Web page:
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Published On: Sat, Sep 9th, 2017

A Family Home by Sarah Ward


The house magazine suggested infusing the air with the smell of freshly made bread but Susan had never baked a loaf in her life. Until recently, the town had its own baker where her children had demanded squidgy jam doughnuts that set their teeth on edge.

Then, over the years the baker closed, the fish van stopped visiting on Thursdays and the newsagent survived only by doubling up as a post office. 

“What time are they coming?” Tim looked over his glasses. “I’ll make sure I’m back in the garden when they arrive.”

Susan arranged the flowers her husband had picked in a vase. The scent of chrysanthemums filled the room, dark and spicy. No need for baking bread. She looked anxiously out of the window. “They should be here any minute now.”

A family. Not the first but, if she was very lucky, possibly the last. As Tim disappeared through the back door into his garden, Susan gave the coffee table a final dust and set the vase on the windowsill.

The estate agent with the impossibly high leopard-print heels had zoomed up the drive in her tomato-red Mini. She smiled at the living room with its period fireplace, neutrally inspected the garden in full bloom and frowned when she entered the kitchen. 

“Too small for a family.” 

Susan was shocked. She’d brought up her own two boys here. Simple meals of shepherd’s pie or toad-in-the-hole before they’d pushed off into the garden to kick a football or throw basketballs in the hoop that still hung over the garage.

“Families want a kitchen as a hub.” The woman was firm. She inspected a wall and her frown lessened a fraction. “I suppose they could knock through,” she conceded and wrote in her notepad.

“What about the garden? It’s perfect for children.”

“It’s a bit big. Families want something smaller these days. 

Easy to maintain. Less flowers and more grass.”

And it seemed the agent was right. They’d had 12 viewings. Only an elderly couple had come to see the house again and decided it was too big. People with children came. And went. During one visit, Susan overheard a woman look around the kitchen and hiss to her husband “too small.”

A loud bang brought Susan out of her gloom and she hurried to the front door. A small blonde child with a gap-toothed smile grinned up at her.

“Jack! I told you to wait for us. You didn’t knock really hard, did you?”

At the sight of the woman, Susan’s heart fell. She was immaculately dressed, wearing the same patterned shoes as the estate agent. The father looked glum and was carrying a younger child whose raw face bore the signs of a recent tantrum. As she ushered them into the living room, Jack rushed over to the French windows and pressed his face against the newly cleaned glass.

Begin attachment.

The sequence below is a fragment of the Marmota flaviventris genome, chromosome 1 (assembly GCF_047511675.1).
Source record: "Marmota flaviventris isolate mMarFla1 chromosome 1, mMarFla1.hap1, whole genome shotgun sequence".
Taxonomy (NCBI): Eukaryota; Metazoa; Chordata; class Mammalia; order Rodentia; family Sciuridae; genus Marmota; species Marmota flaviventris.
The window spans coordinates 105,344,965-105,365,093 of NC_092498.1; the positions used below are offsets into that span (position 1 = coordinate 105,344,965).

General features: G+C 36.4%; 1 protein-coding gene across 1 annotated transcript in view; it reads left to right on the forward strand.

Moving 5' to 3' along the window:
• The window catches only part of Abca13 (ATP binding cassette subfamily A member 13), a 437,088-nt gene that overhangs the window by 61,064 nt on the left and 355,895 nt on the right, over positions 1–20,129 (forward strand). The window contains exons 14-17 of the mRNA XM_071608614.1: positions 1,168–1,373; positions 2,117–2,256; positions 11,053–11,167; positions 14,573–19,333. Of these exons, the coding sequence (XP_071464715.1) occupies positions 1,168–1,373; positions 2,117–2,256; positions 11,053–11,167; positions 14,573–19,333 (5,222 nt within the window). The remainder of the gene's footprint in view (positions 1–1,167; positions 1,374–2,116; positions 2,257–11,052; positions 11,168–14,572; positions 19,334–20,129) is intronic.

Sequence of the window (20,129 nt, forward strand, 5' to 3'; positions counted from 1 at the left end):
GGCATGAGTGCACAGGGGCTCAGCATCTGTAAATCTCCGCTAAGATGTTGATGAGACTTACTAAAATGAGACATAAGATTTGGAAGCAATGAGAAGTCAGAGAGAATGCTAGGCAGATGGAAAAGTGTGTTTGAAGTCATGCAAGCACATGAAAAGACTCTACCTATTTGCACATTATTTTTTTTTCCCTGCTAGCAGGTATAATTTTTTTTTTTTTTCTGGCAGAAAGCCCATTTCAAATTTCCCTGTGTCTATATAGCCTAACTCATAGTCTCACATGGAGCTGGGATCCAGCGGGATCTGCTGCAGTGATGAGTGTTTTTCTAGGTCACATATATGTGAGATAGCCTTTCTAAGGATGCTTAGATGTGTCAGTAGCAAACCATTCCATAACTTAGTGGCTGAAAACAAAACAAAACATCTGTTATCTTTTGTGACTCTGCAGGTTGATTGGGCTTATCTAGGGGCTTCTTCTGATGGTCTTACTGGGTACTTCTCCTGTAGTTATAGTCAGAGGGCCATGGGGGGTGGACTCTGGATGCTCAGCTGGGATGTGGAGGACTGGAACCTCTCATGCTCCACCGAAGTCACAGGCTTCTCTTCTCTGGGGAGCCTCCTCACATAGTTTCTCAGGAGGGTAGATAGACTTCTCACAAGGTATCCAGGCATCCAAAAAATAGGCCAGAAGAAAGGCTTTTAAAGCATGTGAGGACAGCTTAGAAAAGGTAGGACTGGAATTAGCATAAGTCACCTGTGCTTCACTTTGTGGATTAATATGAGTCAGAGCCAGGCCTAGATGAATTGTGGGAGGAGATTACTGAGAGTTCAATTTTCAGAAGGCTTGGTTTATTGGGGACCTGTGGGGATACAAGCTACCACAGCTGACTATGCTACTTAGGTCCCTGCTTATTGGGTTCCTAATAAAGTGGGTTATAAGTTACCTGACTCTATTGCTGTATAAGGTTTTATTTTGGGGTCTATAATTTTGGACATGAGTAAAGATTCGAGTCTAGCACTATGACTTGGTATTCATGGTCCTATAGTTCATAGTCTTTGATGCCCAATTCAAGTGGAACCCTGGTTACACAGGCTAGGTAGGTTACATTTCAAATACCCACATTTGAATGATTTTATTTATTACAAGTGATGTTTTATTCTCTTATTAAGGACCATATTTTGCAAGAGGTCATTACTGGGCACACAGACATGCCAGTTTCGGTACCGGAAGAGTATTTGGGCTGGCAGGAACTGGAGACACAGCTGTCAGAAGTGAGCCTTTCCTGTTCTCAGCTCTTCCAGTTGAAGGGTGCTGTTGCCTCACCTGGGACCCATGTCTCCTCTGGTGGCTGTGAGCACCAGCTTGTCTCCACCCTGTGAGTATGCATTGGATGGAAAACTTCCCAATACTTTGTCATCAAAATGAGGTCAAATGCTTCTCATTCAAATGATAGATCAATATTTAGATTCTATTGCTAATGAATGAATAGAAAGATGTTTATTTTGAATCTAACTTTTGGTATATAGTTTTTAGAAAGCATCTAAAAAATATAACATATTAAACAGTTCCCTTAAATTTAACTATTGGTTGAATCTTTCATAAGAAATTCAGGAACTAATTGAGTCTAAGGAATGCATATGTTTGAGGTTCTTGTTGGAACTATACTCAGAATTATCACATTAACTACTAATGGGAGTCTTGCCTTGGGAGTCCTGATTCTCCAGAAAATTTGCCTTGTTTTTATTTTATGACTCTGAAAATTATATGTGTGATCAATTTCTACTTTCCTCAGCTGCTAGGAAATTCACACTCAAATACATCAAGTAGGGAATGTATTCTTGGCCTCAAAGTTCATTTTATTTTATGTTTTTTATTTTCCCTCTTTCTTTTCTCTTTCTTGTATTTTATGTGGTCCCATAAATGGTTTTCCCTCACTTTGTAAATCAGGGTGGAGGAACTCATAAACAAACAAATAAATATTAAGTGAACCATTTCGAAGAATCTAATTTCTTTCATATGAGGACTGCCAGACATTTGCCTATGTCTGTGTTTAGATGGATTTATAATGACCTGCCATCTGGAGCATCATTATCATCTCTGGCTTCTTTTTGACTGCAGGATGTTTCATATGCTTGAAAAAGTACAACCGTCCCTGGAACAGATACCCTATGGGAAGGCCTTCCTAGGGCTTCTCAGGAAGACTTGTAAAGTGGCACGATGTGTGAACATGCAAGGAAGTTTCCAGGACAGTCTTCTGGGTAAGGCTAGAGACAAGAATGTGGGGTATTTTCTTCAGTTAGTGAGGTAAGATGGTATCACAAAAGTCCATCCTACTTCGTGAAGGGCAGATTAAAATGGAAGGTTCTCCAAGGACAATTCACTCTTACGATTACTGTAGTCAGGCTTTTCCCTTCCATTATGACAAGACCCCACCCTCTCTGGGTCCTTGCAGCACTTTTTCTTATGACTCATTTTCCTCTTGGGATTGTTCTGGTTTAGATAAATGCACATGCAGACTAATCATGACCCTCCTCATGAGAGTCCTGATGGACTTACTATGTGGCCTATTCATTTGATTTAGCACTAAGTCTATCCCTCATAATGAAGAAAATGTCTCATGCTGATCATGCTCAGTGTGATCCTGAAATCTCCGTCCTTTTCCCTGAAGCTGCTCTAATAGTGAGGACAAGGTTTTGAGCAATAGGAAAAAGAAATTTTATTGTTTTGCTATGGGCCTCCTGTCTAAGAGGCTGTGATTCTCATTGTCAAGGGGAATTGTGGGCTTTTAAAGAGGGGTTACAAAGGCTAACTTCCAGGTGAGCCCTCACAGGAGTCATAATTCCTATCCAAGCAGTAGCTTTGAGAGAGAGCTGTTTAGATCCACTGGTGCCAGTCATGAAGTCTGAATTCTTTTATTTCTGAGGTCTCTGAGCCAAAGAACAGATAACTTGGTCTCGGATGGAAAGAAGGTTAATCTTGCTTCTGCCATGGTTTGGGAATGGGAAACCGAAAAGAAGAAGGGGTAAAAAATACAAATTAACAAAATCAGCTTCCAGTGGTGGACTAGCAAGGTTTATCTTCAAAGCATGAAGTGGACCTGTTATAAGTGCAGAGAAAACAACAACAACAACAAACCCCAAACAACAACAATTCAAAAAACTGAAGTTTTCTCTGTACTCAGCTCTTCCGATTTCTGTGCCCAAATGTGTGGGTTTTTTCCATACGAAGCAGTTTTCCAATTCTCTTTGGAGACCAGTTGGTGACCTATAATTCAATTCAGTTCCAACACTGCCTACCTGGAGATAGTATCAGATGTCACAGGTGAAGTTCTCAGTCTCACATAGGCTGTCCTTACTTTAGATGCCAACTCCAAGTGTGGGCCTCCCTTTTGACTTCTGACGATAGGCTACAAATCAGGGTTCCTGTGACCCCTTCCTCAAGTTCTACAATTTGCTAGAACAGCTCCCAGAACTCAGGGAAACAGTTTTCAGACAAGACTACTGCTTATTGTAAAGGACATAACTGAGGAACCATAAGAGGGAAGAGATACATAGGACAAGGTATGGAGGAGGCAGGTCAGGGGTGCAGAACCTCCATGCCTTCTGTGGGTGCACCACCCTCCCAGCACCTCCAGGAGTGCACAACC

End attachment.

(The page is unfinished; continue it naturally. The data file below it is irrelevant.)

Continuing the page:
“Football.”

Susan looked around in surprise and spotted a souvenir from her granddaughter’s visit lying in the flowerbed. A pale pink Barbie ball. 

“Do you want to go outside?” She looked around for the mother who had wandered out of the room towards the kitchen. The father looked relieved. 

“I think they could do with a run about. I’ll go out with them while Jo looks around, if that’s OK.”

Jack shot out of the door while his brother took a few tentative steps on the newly mown grass. Susan watched for a moment as Jack retrieved the football and began to dribble it around the garden, then went to look for their mother.

They careered into each other as Jo was coming out of the kitchen. “Can I have a look upstairs?”

Susan led the way as Jo inspected the four good-sized bedrooms and family bathroom. 

“No en suite,” the estate agent had commented. Jo lingered in the bedroom at the back, looking out on to the garden.

Tim had stopped pretending to deadhead the roses and had the smallest child in his arms.

“It reminds me of the house I grew up in.”

Susan smiled as her heart sank. “You’re probably the age of my kids. It’s time to move on, but it’s a wonderful family home.”

“It’s virtually the same layout as my parents’ house. Funny.”

Susan turned away so the woman wouldn’t see her face. “Is there anything else you’d like to look at?”

“I think I’ll check out the kitchen again, if that’s all right with you.”

“The dining room’s next door. 

It’s where we used to congregate. 

It was the… hub.” She tried the word for size and hated it.

The woman descended the stairs and glanced at the kitchen once more. “I think I’d better retrieve my children and let Paul have a look around.”

Her husband was quick. Barely two minutes later, Susan was waving the family off.

“Well, what do you think?” Tim took off his gardening hat and sank into the sofa.

“Hopeless. She asked to see the kitchen twice.”

He groaned. “I’m tired of people traipsing through the house. Will it never end?”

Susan was waiting for the cheese on toast to grill when a bang reverberated around the house. Opening the door with a sense of déjà vu, Susan stared down at Jack’s grinning face while Jo and the others stood next to him looking apologetic. 

“We were going to phone the estate agent for a second viewing, but you seem so nice so we thought we’d just call back again. Can we come in for another look?”

Susan stood aside as Jack marched past her towards the open French doors. She couldn’t help herself. “What about the kitchen? You don’t think it’s too small?”

“Mum can’t cook,” Jack bellowed as he disappeared into the garden. 

Jo smiled after him. “It’s true. My least favourite room in the house. Can I have a proper look around the garden this time?” 

Sarah Ward’s new novel A Patient Fury (Faber, £12.99) is out now. See Express Bookshop at expressbookshop.co.uk.



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